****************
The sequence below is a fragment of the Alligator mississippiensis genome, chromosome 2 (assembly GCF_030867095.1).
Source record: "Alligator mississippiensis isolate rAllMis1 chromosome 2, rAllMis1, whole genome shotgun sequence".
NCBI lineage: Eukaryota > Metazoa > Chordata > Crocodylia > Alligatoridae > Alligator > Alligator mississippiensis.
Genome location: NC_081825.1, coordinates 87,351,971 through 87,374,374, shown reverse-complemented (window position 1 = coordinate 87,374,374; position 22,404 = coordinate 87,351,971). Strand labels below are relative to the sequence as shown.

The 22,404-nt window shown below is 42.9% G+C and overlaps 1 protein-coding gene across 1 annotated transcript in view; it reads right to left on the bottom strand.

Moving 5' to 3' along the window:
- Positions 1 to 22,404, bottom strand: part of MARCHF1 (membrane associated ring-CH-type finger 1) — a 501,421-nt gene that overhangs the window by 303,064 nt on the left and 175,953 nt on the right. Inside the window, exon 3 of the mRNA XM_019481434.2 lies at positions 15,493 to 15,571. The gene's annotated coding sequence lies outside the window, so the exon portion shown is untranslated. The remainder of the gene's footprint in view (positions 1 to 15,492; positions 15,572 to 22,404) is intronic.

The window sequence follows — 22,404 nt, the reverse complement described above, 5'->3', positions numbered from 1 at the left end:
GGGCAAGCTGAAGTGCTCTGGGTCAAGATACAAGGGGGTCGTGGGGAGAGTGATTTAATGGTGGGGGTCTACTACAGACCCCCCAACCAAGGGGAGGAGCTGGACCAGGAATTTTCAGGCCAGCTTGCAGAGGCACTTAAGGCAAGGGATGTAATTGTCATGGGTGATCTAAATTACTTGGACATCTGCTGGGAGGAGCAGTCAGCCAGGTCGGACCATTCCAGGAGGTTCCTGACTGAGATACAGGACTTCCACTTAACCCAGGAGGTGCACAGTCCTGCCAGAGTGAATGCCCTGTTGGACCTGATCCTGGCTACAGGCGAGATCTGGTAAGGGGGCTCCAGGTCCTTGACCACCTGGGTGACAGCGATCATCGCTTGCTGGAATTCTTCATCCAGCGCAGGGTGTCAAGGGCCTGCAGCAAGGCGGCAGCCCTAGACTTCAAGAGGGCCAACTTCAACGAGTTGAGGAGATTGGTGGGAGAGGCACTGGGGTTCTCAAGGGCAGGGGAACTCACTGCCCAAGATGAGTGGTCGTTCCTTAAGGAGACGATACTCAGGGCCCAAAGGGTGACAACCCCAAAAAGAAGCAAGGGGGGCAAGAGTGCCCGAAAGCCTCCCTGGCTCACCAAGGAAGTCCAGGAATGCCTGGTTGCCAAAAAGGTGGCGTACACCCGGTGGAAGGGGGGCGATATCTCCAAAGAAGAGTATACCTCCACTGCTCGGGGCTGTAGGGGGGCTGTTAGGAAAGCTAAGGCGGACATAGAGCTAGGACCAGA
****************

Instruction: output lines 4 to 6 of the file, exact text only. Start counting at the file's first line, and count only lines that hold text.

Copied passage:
Genome location: NC_081825.1, coordinates 87,351,971 through 87,374,374, shown reverse-complemented (window position 1 = coordinate 87,374,374; position 22,404 = coordinate 87,351,971). Strand labels below are relative to the sequence as shown.

The 22,404-nt window shown below is 42.9% G+C and overlaps 1 protein-coding gene across 1 annotated transcript in view; it reads right to left on the bottom strand.

Moving 5' to 3' along the window: